So, most polls are done with an objective in mind—to please the client—and if the client is MSNBC, CNN, NBC and so on you know what will please the client. It won’t be a Trump lead.
But the most critical element of polling is even when companies are honest—like Trafalgar or Baris’s new Big Data Poll—there are still profound difficulties in polling, most notably finding the “likely” voter as opposed to just someone who is registered to vote. By this point in the campaign, most pollsters are shifting to “likely” rather than “registered” voters. The problem here is finding out who will actually go vote. It will be far more difficult this year than ever before. Both William Cahaly of Trafalgar and Richard Baris have said publicly that they are having much more difficulty getting Trump voters to come forward. In some cases, people will tell them upfront they will vote for Trump but won’t say so in the poll. Obviously, Black Lives Matter, with its penchant for burning down cities, and the fascist organization called “Antifa” with (now) murder on its hands are strong motivators for people to keep their intentions about voting quiet until election day.
But even beyond finding the shy Trump voter—which both Baris and Cahaly say is twice as hard this cycle—there are other issues plaguing the samples. Most notably, the China Virus has caused massive voter shifts. The generally accepted view is that Democrats, being more fearful of the virus than Republicans, will vote by mail or absentee and that Republicans (who traditionally do better on election day) will have a virtual tsunami on November 3. When it comes to voting by mail—leaving fraud aside for a moment—this is fraught with peril for the Democrats. While it seems easier, it turns out to be a little more difficult to get people to actually sit down and mail in their ballots. It remains to be seen if 2020 offers a significant departure from that history.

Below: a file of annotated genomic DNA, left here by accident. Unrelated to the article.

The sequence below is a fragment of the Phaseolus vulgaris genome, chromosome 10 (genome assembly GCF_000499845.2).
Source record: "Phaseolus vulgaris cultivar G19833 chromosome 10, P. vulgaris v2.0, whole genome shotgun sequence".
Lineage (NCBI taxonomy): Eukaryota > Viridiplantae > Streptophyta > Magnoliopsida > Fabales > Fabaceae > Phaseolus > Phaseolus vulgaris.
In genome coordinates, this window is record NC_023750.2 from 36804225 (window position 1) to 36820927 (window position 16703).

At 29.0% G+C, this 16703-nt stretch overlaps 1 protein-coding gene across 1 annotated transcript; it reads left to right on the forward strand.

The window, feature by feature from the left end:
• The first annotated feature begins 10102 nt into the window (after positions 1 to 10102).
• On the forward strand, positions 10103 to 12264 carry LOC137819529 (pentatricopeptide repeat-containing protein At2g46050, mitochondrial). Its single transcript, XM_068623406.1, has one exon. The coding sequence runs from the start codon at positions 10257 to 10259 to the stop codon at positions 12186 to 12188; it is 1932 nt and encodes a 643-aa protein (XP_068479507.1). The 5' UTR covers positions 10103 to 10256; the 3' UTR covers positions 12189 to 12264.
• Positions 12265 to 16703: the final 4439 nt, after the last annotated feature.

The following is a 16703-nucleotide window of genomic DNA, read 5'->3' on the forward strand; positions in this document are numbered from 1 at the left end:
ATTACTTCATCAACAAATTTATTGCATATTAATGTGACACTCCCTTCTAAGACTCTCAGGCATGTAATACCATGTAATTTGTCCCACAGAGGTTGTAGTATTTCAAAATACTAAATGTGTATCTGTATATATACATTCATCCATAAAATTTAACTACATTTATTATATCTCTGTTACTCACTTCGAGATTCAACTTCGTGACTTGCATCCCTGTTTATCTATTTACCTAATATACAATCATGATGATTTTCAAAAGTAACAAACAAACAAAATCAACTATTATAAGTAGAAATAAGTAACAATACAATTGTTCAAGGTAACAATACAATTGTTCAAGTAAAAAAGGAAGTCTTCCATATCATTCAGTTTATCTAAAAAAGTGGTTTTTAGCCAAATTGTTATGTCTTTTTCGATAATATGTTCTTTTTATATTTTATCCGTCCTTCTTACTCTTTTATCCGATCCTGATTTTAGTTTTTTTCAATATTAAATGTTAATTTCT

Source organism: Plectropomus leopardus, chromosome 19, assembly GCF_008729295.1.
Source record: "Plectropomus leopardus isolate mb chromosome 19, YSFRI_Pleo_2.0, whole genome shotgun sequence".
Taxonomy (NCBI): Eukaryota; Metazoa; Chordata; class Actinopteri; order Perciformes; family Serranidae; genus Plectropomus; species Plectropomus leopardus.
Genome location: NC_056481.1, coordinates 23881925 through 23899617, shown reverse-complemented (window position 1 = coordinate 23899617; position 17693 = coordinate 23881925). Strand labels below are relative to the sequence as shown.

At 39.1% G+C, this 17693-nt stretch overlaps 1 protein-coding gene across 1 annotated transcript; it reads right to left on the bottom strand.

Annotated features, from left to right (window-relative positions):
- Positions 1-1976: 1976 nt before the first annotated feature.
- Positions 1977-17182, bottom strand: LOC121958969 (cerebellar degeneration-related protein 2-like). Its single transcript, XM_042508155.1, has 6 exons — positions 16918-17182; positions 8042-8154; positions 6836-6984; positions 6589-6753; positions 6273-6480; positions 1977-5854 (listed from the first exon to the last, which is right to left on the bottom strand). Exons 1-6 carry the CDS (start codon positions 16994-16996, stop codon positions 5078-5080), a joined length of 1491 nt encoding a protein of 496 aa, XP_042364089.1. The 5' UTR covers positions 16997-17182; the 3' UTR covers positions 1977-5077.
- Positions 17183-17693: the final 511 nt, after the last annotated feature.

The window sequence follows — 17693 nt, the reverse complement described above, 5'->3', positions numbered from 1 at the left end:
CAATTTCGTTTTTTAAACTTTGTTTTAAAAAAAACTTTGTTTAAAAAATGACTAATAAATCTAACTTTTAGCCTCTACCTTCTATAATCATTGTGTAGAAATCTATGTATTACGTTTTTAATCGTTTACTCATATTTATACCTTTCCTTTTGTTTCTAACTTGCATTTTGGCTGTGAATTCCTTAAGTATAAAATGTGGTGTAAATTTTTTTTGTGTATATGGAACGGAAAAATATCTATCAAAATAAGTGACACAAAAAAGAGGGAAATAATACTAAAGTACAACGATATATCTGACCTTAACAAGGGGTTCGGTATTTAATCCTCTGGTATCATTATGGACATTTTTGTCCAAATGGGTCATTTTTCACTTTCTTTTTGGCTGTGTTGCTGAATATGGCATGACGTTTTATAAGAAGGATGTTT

An even larger problem for the Democrats, and one that I’ve written about, will be the inability to mobilize and organize the 14 million student voters because large numbers of American campuses will be closed. By my estimates here in an earlier column I estimated the Democrat student vote would be down 30%. Many campuses, however, are already closed to on-campus life entirely (Michigan State, Pomona, Harvard, Princeton, the University of California system, the Cal-State system, University of Southern California, and others). My estimates on student turnout may be way off. The “youts” could be down 50% from their 2018 numbers. Belatedly, two other outlets figured this out, but still not most of them.
And today, the betting odds—which rely heavily on polls—shifted for the first time in Trump’s favor. The result is that the left is finally figuring out that election night will be bloody for them, which is the topic of my Friday column
Larry Schweikart is the co-author with Michael Allen of the New York Times #1 bestseller, A Patriot’s History of the United States, author of Reagan: The American President, and founder of Wild World of History, a history curriculum site for grades 9-12 that features full curricula in US and World history that includes teacher guides, student workbooks, tests, maps/graphs, and video lessons coordinated with the reading (www.wildworldofhistory.com).